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The conservative UK-based Centre for Policy Studies recently published a study on the climate change impacts of hydraulic fracturing ("fracking") for shale gas. The skinny: it's yet another case study of "frackademia," and the co-authors have a financial stake in the upstart Chinese fracking industry.
Titled "Why Every Serious Environmentalist Should Favour Fracking" and co-authored by Richard Muller and his daughter Elizabeth "Liz" Muller, it concludes that fracking's climate change impacts are benign, dismissing many scientific studies coming to contrary conclusions.
In an interview with DeSmogBlog, Richard Muller -- a self-proclaimed "converted skeptic" on climate change -- said he and Liz had originally thought of putting together this study "about two years ago."
"We quickly realized that natural gas could be a very big player," he said. "The reasons had to do with China and the goal of the paper is to get the environmentalists to recognize that they need to support responsible fracking."
The ongoing debate over fracking in the UK served as the impetus behind the Centre for Policy Studies -- a non-profit co-founded by former right-wing British Prime Minister Margaret Thatcher in 1974 -- hosting this report on its website, according to Richard Muller.
"They asked for it because some environmentalists are currently opposing fracking in the UK, and they wanted us to share our perspective that fracking is not only essential for human health but its support can be justified for humanitarian purposes," he said.
This isn't the first time Liz Muller has unapologetically sung the praises of fracking and promoted bringing the practice to China. In April, she penned an op-ed in The New York Times titled, "China Must Exploit Its Shale Gas."
The Mullers co-head the Berkeley Earth Surface Temperature (BEST), a non-profit that at one time received funding from the Koch brothers. BEST published a study in 2011 affirming that climate change is real and caused by humans.
There is an important detail buried on the last page of the Centre for Policy Studies report: Liz Muller's position as founder and Managing Director of the China Shale Fund. One copy of the study is even published on the China Shale Fund's website.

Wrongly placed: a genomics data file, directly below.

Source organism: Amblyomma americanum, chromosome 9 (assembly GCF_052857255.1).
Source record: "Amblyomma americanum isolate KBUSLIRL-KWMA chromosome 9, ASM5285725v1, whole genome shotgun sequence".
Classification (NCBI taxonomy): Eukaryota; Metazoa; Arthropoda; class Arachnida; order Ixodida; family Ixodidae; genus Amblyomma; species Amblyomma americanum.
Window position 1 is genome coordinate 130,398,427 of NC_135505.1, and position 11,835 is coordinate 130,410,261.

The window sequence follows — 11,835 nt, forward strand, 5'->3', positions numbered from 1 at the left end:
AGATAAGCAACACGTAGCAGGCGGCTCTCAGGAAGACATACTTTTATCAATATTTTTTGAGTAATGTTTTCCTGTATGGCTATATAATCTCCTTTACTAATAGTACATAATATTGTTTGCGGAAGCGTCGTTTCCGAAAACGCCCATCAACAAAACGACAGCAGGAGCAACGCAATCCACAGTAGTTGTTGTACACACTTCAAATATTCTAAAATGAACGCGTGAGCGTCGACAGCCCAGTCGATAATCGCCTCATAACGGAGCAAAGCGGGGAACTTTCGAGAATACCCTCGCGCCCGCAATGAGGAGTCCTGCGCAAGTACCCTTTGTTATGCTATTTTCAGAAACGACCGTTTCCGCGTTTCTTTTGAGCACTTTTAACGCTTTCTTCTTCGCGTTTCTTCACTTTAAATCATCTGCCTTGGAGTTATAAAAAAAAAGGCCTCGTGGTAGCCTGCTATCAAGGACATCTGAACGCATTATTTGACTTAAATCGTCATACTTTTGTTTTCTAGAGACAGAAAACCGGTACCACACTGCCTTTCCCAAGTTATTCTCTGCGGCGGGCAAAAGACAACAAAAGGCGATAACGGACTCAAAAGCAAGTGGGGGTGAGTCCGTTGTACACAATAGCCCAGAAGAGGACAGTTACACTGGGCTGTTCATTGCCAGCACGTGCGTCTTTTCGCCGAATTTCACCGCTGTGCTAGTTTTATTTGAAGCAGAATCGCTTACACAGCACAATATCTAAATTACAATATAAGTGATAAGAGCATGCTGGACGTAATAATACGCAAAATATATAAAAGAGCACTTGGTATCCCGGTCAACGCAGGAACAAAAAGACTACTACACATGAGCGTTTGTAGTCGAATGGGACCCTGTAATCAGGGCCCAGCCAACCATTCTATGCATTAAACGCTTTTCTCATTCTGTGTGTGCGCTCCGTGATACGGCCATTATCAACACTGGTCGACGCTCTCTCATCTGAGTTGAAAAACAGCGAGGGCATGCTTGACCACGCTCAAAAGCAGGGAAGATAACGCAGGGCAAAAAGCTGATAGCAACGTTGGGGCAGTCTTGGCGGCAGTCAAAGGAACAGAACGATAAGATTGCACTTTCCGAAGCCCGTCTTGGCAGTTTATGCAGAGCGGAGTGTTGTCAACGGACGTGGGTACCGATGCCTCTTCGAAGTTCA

In their paper, the Mullers rely heavily on the recent University of Texas-Austin fracking climate change study published in October in partnership with the Environmental Defense Fund. DeSmogBlog characterized that study as another example of "frackademia," science funded by Big Oil with accompanying results favoring the industry's bottom line.
They also juxtapose the PM (particulate matter) 2.5-emitting Chinese coal industry (named such because the PM is less than 2.5 micrometers in diameter) with a powerful source of energy they claim does not emit PM2.5: shale gas. They do so both in the report itself and in an accompanying YouTube video.
Unmentioned is the fact that fracking has all kinds of accompanying air quality issues of its own, documented comprehensively in Earthworks' recent report, "Reckless Endangerment While Fracking the Eagle Ford Shale."
"We were not trying to make a comprehensive review of the subject. Our goal was to alert people to the fact that shale gas, if responsibly developed, can mitigate both air pollution and global warming," Richard Muller told DeSmogBlog when asked why frac sand went undiscussed in his study. "There is nothing intrinsic about the mining of sand that means it cannot be responsibly extracted."
Though the title of the report says nothing about China, "China" and/or "Chinese" appears 58 times in the report. BEST is also currently a partner of the non-profit organization Future 500, teaming up to bolster China's rising tiger shale gas industry.
"One area of focus is the advocacy of clean natural gas standards in China; we need not only standards, but incentives for China to produce natural gas cleanly and migrate away from coal," explains the BEST website of its relationship with Future 500. "Industry can help China's fledgling shale gas production, facilitating and expediting its development while at the same time helping to ensure high standards and best practices."
China Shale Fund's "About" section on its website also highlights PM2.5.
"The China Shale Fund...seeks to demonstrate that shale gas development can be done responsibly, not only beneficial to the local environment, but providing a clean fuel that will mitigate the air pollution (in particular PM2.5) that otherwise would have come from coal," reads the website.
Richard Muller said that the Fund is not yet a legal entity, nor does it have funding, though Muller acknowledged they are currently working on fundraising. He said:
The concept is to bring together the appropriate Chinese companies with the appropriate U.S. companies to allow the shale development in China to proceed at a rapid pace. We are new in this too, and our goal in the next 6 months is to develop a business plan. A key part of the concept is that it is not a U.S. government program, but a program that will attract private investors. We believe this is what makes rapid development possible.